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- Its Reconstruction
- Our Interpretation
- The Fisheries
- Society & Culture
- Preservation & Commemoration
Step back in time to 1744! Experience Louisbourg, a thriving seaport and capital of Ile Royale (Cape Breton Island).The Fortress of Louisbourg was one of the busiest harbours in North America and one of France’s key centres of trade and military strength in the New World. Today, the Site is an exciting and entertaining lesson in history. Discover its many secrets! The French came to Louisbourg in 1713, after ceding Acadia and Newfoundland to the British by the terms of the Treaty of Utrecht, which ended the War of the Spanish Succession. France’s only remaining possessions in what is now Atlantic Canada were the islands of Cape Breton and Prince Edward, which were then called Isle Royale and Isle Saint-Jean. The French used these islands as a base to continue the lucrative cod fishery of the Grand Banks. In 1719 they began to construct at Louisbourg a fortified town which was only completed on the eve of the first siege in 1745. The town and settlement along the harbour shore soon became a thriving community.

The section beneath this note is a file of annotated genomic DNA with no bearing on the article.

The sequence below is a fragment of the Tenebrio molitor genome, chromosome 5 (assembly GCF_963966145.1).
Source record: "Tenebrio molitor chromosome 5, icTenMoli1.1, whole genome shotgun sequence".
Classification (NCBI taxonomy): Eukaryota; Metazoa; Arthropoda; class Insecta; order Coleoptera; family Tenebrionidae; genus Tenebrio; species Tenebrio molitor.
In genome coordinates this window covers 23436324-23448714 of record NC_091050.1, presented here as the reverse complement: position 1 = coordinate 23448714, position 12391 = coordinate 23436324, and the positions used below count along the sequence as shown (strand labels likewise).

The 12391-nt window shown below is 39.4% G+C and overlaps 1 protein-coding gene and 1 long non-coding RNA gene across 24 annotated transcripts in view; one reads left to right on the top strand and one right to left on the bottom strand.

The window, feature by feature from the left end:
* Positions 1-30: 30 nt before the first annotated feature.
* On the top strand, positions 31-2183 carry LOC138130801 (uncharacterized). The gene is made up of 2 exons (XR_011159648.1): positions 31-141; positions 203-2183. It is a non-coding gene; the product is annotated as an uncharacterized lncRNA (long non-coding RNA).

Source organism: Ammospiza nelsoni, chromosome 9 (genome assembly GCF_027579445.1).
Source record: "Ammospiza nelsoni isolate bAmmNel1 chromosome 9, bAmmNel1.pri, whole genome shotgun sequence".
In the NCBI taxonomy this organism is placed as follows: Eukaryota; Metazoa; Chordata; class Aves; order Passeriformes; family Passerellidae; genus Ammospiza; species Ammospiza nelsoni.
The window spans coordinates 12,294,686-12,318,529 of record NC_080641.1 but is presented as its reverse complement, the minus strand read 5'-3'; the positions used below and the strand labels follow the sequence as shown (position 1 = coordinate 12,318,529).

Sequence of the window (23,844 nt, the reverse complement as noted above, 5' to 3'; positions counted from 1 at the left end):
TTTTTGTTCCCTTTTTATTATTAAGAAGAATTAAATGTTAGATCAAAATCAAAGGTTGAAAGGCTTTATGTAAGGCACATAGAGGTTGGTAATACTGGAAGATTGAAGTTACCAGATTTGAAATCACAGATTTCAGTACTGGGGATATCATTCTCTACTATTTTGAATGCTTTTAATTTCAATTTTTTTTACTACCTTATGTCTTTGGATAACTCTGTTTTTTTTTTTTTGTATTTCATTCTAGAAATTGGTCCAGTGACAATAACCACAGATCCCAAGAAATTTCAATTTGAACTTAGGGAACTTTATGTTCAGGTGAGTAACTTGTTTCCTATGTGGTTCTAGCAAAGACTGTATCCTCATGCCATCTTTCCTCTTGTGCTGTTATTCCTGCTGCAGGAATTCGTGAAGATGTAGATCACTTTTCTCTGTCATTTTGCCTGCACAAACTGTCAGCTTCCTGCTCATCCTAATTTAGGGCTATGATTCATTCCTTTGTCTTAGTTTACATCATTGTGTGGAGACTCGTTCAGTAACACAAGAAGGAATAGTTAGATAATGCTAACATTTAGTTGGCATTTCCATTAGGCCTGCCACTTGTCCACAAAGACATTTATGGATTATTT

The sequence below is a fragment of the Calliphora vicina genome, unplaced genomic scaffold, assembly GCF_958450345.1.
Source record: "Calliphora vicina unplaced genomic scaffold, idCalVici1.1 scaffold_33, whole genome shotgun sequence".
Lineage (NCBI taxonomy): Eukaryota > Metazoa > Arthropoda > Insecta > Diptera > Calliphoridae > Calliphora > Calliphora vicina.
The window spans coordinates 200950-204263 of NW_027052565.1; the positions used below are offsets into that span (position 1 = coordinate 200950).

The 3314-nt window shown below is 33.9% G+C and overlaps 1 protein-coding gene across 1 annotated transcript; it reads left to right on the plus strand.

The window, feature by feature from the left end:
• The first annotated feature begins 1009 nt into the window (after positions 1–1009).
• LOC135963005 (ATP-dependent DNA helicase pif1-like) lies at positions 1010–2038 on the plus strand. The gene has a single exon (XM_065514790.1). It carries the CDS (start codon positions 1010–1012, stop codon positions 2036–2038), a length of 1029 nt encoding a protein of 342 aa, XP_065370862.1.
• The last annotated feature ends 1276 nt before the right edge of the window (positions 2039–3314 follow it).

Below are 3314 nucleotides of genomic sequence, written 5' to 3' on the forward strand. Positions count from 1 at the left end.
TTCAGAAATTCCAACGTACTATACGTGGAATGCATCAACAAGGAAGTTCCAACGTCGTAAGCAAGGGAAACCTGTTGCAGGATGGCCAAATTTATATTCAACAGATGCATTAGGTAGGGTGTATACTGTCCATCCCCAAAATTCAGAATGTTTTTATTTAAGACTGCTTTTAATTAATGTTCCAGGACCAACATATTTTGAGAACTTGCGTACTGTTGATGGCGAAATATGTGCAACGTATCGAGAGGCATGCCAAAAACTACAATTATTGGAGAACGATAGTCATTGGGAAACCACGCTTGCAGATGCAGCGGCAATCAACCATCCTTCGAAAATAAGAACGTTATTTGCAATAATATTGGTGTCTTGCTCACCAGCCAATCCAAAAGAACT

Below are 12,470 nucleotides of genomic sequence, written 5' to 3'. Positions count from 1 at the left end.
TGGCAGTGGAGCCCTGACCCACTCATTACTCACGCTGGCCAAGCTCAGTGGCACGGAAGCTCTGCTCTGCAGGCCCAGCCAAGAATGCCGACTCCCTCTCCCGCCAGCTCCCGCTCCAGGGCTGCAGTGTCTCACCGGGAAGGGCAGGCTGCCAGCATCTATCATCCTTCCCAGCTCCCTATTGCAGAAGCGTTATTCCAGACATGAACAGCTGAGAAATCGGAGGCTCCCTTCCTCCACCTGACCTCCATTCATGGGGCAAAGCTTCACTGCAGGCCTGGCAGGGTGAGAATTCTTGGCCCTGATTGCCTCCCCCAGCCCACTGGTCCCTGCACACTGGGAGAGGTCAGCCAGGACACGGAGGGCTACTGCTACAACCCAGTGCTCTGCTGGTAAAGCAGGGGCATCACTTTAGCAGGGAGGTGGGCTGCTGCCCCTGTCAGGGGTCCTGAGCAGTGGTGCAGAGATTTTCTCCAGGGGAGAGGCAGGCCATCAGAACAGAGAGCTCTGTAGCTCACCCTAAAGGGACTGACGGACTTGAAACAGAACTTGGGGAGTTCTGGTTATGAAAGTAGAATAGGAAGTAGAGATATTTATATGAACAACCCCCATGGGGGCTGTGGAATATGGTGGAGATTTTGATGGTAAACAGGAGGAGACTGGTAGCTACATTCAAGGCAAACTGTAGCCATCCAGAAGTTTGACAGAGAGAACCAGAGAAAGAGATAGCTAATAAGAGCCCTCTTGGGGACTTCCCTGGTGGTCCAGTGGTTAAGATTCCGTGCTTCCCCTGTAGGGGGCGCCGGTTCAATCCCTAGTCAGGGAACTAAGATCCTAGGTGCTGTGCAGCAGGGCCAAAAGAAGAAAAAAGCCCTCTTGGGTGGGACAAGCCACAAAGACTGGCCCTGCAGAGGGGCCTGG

The cod fishery accounted for most of Isle Royale’s prosperity. Dried before export, the fish was salted and laid on stages which lined the beaches of Louisbourg and its out ports. Louisbourg became a hub of commerce, trading in manufactures and various materials imported from France, Quebec, the West Indies and New England.
One might think that the fortress would be prepared for any onslaught. Yet, while the harbour was well defended, the main landward defences were commanded by a series of low hills, some dangerously close to the fortifications; all provided excellent locations for siege batteries.
The first attack came in 1745 following a declaration of war between Britain and France. Charged with the fervour of a religious crusade, and informed that the fortress was in disrepair with its poorly supplied troops on the verge of mutiny, the New Englanders mounted an assault on Louisbourg.
Within 46 days of the invasion the fortress was captured. To the chagrin of the New Englanders, only three years later the town was restored to the French by the Treaty of Aix-la-Chapelle. In 1758 Louisbourg was besieged a second time. Without a strong navy to patrol the sea beyond its walls, Louisbourg was impossible to defend. Attacking with 16,000 troops supported by 150 ships, a British army captured the fortress in seven weeks. Determined that Louisbourg would never again become a fortified French base, the British demolished the fortress walls.